(Reuters) – Russian online retailer Ozon plans to raise about $750 million in an initial public offering (IPO) in the United States to help fund its expansion in a rapidly-growing e-commerce market at home, three financial market sources said.
Russia’s fragmented e-commerce market is forecast to grow by more than 40% to 2.5 trillion roubles ($32.4 billion) this year, according to Euromonitor research group, and by 10-15% a year over the next five years.
Revenues at Ozon, a Russian version of U.S. e-commerce giant Amazon.com Inc AMZN.O, surged as much as 70% in the first nine months of the year, as people switched to online shopping in the coronavirus pandemic.
Ozon was initially aiming for $500 million in the IPO, but has since raised that to $750 million, the sources said.
Ozon declined to comment.
Russian conglomerate Sistema AFKS.MM and private equity firm Baring Vostok control nearly 40% each of Ozon.
Separately, a Russian court ruled on Thursday that U.S. investor Michael Calvey and other Baring Vostok executives may be released from house arrest in an embezzlement case linked to mid-sized Russian bank Vostochny.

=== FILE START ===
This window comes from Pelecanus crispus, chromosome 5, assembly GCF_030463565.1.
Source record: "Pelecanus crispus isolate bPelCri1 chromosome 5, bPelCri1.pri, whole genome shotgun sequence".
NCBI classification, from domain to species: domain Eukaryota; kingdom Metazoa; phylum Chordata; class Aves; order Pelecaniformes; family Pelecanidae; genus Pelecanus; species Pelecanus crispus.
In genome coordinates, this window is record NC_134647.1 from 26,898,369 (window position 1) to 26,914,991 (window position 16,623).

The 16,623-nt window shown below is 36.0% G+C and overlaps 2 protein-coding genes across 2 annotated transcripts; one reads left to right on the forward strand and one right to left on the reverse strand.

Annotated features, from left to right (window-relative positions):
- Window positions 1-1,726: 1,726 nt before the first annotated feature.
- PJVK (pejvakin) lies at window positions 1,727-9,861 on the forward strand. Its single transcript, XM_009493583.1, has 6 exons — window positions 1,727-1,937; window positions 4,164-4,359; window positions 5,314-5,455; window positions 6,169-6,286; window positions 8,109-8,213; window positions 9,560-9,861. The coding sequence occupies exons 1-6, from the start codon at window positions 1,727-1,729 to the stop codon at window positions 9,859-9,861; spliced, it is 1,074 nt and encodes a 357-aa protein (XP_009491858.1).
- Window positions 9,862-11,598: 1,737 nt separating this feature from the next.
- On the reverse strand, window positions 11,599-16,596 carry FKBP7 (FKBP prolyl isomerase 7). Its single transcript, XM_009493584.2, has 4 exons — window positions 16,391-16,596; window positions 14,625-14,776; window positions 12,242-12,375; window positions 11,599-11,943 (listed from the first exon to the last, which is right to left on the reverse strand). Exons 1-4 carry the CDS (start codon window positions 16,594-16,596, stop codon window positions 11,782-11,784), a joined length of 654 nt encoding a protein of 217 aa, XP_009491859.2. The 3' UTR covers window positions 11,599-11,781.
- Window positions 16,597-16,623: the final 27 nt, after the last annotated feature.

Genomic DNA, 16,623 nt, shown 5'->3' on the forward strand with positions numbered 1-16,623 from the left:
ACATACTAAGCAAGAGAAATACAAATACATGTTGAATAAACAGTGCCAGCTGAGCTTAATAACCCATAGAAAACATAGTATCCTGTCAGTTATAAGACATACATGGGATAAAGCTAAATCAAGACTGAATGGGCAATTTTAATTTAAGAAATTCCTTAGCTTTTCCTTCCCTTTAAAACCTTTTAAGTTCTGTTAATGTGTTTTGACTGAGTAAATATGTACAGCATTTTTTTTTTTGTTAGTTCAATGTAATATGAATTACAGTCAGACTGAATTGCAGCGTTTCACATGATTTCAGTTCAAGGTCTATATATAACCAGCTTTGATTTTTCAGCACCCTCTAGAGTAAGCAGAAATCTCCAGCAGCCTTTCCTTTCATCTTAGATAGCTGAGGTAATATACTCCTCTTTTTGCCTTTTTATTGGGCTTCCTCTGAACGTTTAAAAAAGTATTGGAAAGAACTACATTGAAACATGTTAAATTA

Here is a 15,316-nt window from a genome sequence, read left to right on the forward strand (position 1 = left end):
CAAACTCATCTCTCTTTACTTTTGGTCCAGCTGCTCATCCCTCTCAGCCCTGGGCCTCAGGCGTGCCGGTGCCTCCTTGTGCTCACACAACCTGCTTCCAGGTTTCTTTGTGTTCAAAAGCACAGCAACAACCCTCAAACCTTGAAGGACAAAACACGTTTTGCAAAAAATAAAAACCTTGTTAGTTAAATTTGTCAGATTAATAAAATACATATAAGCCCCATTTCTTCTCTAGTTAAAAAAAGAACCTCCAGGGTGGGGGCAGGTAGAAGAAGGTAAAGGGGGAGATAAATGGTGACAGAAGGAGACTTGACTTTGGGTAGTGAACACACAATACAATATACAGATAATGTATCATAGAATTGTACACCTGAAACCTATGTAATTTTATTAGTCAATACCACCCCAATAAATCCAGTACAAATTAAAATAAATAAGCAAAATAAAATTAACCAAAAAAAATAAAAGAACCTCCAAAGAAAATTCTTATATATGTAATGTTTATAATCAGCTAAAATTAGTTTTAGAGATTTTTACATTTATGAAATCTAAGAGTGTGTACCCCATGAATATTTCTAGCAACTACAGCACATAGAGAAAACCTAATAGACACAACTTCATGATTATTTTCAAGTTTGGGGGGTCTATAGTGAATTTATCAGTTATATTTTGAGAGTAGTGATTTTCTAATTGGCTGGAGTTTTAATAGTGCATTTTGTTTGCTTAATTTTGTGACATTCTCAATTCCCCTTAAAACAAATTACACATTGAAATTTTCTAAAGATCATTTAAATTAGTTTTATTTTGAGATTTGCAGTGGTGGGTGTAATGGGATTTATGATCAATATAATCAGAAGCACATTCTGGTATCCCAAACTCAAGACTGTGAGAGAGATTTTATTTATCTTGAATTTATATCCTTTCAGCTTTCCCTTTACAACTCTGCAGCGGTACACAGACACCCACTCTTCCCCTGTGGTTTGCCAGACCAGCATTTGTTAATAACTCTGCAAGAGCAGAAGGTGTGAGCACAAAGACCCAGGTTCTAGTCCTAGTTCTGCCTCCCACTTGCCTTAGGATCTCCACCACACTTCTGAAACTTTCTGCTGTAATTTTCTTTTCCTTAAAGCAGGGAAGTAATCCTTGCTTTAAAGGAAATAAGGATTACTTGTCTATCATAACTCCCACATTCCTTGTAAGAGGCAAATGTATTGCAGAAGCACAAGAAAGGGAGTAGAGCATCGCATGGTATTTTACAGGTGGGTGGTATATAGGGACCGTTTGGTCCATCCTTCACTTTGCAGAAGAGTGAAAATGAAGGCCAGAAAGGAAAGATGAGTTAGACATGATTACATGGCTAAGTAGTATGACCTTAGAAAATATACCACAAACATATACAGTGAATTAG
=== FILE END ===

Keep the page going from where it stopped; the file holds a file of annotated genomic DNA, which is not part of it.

The sources said Ozon planned to use proceeds from the IPO to fund its expansion and that the final size of the share offering was yet to be determined.
One of the sources said an official announcement on the price range was expected next week, if the IPO is approved by the U.S. Securities and Exchange Commission.
If that timeline is not met, the IPO might not happen this year, the source added. However, a second source said the IPO could still happen after the Thanksgiving holiday in the United States later this month.
One of the sources said Sberbank CIB, one of the IPO’s organisers, had valued the company at $4-$8.5 billion.
Another organiser, VTB Capital, has valued it at $4.7-$7.1 billion, a second source said, while Goldman Sachs, also working on the IPO, has valued it at $6-$12 billion, a third source said.
Reporting by Olga Popova; Additional reporting by Anna Rzhevkina and Alexander Marrow; writing by Gabrielle Tétrault-Farber and Katya Golubkova; Editing by David Goodman and Mark Potter